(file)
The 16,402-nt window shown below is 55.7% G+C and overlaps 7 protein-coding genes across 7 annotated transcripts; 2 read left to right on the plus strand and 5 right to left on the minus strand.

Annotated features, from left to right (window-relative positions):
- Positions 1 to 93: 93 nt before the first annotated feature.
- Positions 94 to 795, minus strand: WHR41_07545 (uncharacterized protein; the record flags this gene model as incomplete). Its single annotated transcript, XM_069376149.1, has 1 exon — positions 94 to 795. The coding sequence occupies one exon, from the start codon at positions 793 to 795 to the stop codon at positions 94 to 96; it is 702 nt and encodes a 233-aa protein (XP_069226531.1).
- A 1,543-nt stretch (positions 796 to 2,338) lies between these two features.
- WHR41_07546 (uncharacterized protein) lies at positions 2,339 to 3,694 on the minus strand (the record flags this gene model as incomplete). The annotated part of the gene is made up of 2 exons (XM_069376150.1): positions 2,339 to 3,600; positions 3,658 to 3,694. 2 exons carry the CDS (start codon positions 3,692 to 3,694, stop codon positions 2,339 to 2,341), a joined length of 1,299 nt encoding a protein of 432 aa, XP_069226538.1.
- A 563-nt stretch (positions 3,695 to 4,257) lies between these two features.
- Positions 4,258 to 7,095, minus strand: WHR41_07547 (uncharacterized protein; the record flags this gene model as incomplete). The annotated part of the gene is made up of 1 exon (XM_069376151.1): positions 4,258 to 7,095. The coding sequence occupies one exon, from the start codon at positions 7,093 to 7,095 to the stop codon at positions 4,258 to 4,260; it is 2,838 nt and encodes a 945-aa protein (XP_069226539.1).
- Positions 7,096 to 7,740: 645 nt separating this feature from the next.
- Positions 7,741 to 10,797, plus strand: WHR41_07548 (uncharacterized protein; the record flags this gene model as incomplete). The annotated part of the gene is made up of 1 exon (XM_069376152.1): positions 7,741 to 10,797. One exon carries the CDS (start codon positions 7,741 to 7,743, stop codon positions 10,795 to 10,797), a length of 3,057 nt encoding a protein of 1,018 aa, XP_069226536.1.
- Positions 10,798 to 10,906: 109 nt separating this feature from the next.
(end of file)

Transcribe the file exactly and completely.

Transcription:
The 16,402-nt window shown below is 55.7% G+C and overlaps 7 protein-coding genes across 7 annotated transcripts; 2 read left to right on the plus strand and 5 right to left on the minus strand.

Annotated features, from left to right (window-relative positions):
- Positions 1 to 93: 93 nt before the first annotated feature.
- Positions 94 to 795, minus strand: WHR41_07545 (uncharacterized protein; the record flags this gene model as incomplete). Its single annotated transcript, XM_069376149.1, has 1 exon — positions 94 to 795. The coding sequence occupies one exon, from the start codon at positions 793 to 795 to the stop codon at positions 94 to 96; it is 702 nt and encodes a 233-aa protein (XP_069226531.1).
- A 1,543-nt stretch (positions 796 to 2,338) lies between these two features.
- WHR41_07546 (uncharacterized protein) lies at positions 2,339 to 3,694 on the minus strand (the record flags this gene model as incomplete). The annotated part of the gene is made up of 2 exons (XM_069376150.1): positions 2,339 to 3,600; positions 3,658 to 3,694. 2 exons carry the CDS (start codon positions 3,692 to 3,694, stop codon positions 2,339 to 2,341), a joined length of 1,299 nt encoding a protein of 432 aa, XP_069226538.1.
- A 563-nt stretch (positions 3,695 to 4,257) lies between these two features.
- Positions 4,258 to 7,095, minus strand: WHR41_07547 (uncharacterized protein; the record flags this gene model as incomplete). The annotated part of the gene is made up of 1 exon (XM_069376151.1): positions 4,258 to 7,095. The coding sequence occupies one exon, from the start codon at positions 7,093 to 7,095 to the stop codon at positions 4,258 to 4,260; it is 2,838 nt and encodes a 945-aa protein (XP_069226539.1).
- Positions 7,096 to 7,740: 645 nt separating this feature from the next.
- Positions 7,741 to 10,797, plus strand: WHR41_07548 (uncharacterized protein; the record flags this gene model as incomplete). The annotated part of the gene is made up of 1 exon (XM_069376152.1): positions 7,741 to 10,797. One exon carries the CDS (start codon positions 7,741 to 7,743, stop codon positions 10,795 to 10,797), a length of 3,057 nt encoding a protein of 1,018 aa, XP_069226536.1.
- Positions 10,798 to 10,906: 109 nt separating this feature from the next.